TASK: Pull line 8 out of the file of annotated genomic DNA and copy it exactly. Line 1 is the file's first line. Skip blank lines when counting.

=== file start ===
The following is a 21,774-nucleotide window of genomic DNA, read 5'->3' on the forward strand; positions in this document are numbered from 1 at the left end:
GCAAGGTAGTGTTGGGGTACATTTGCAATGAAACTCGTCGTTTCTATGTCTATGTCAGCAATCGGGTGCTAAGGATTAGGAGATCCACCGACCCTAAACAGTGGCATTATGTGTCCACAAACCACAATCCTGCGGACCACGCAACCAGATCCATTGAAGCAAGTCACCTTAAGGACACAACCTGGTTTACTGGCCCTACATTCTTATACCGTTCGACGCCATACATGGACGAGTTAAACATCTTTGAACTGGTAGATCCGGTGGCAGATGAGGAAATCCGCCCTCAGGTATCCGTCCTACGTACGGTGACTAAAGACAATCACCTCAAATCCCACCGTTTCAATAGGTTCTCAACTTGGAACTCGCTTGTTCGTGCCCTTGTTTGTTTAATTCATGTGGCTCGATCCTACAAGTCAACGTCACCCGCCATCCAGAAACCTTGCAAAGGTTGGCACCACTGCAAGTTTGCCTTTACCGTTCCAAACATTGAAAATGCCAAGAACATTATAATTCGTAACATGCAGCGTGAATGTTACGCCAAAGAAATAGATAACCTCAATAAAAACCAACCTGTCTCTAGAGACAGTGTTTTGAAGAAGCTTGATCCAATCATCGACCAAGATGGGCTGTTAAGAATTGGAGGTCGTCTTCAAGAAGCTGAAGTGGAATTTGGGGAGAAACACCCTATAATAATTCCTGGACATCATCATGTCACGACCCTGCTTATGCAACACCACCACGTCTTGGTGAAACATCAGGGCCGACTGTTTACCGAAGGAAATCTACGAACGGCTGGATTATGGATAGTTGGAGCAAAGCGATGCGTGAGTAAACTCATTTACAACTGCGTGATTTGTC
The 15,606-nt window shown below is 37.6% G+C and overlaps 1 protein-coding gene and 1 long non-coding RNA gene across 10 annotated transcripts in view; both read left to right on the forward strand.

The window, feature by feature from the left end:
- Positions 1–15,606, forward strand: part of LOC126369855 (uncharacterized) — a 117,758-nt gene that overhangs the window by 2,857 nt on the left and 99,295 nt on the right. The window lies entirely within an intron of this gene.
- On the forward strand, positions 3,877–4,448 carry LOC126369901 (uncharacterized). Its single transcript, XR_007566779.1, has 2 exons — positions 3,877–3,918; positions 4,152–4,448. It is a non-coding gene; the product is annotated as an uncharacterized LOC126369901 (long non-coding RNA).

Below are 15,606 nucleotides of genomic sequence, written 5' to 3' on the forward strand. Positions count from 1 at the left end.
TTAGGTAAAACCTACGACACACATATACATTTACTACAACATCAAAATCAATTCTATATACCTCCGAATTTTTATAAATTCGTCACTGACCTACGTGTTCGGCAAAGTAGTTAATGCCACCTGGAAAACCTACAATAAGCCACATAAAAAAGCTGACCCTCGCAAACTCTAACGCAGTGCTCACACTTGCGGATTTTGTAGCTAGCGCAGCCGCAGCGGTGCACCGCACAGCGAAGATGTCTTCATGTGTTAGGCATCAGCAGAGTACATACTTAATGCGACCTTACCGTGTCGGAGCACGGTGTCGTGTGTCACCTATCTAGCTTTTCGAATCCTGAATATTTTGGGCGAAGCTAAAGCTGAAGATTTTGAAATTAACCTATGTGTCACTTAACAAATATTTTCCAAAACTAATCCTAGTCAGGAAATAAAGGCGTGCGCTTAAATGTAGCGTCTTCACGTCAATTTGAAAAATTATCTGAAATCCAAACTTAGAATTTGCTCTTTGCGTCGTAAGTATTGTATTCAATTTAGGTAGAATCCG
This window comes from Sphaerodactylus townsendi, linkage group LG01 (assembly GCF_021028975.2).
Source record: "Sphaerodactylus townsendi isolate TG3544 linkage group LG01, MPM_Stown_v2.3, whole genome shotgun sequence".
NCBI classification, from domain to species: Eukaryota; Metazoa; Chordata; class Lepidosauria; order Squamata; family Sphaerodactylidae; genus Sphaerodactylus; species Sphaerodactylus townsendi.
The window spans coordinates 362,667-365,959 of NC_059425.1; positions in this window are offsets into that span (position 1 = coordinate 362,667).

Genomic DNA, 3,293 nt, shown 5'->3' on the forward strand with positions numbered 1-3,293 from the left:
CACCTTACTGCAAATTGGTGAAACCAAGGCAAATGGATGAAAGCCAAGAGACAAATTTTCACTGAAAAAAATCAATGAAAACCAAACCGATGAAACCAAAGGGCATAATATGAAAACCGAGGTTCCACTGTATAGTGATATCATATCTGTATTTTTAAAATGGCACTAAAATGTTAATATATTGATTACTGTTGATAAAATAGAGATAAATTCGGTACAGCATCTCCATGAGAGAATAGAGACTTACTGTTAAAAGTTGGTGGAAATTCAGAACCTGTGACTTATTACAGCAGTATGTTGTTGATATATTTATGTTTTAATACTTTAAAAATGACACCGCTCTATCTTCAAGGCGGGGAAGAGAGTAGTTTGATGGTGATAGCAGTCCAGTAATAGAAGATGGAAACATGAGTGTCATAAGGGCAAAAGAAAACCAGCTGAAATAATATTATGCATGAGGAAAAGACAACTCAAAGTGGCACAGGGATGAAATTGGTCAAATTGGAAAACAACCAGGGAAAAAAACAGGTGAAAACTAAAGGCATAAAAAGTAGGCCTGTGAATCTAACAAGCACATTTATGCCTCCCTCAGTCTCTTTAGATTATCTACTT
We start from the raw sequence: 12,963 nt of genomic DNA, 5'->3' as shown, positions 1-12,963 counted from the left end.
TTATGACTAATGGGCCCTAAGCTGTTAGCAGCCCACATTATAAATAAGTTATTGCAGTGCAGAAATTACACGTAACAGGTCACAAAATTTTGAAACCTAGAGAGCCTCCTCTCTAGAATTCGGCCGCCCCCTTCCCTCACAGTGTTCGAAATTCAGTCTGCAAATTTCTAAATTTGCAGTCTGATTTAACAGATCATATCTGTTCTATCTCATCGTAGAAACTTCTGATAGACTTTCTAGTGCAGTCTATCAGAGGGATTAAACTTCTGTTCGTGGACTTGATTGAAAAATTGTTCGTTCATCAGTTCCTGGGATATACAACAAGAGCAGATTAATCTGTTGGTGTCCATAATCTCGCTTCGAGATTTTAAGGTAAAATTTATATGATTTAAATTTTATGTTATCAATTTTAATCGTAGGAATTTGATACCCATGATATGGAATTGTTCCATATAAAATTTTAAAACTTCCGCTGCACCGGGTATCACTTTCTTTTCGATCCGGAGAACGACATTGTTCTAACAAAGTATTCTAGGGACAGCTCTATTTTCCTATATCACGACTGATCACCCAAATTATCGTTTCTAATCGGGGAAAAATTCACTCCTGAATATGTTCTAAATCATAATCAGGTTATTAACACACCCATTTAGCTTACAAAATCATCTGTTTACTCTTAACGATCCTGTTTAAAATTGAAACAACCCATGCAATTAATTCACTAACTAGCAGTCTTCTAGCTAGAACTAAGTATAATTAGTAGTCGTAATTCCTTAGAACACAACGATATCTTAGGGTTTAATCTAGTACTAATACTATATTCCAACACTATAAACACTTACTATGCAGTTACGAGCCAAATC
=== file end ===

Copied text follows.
TTAGGTAAAACCTACGACACACATATACATTTACTACAACATCAAAATCAATTCTATATACCTCCGAATTTTTATAAATTCGTCACTGACCTACGTGTTCGGCAAAGTAGTTAATGCCACCTGGAAAACCTACAATAAGCCACATAAAAAAGCTGACCCTCGCAAACTCTAACGCAGTGCTCACACTTGCGGATTTTGTAGCTAGCGCAGCCGCAGCGGTGCACCGCACAGCGAAGATGTCTTCATGTGTTAGGCATCAGCAGAGTACATACTTAATGCGACCTTACCGTGTCGGAGCACGGTGTCGTGTGTCACCTATCTAGCTTTTCGAATCCTGAATATTTTGGGCGAAGCTAAAGCTGAAGATTTTGAAATTAACCTATGTGTCACTTAACAAATATTTTCCAAAACTAATCCTAGTCAGGAAATAAAGGCGTGCGCTTAAATGTAGCGTCTTCACGTCAATTTGAAAAATTATCTGAAATCCAAACTTAGAATTTGCTCTTTGCGTCGTAAGTATTGTATTCAATTTAGGTAGAATCCG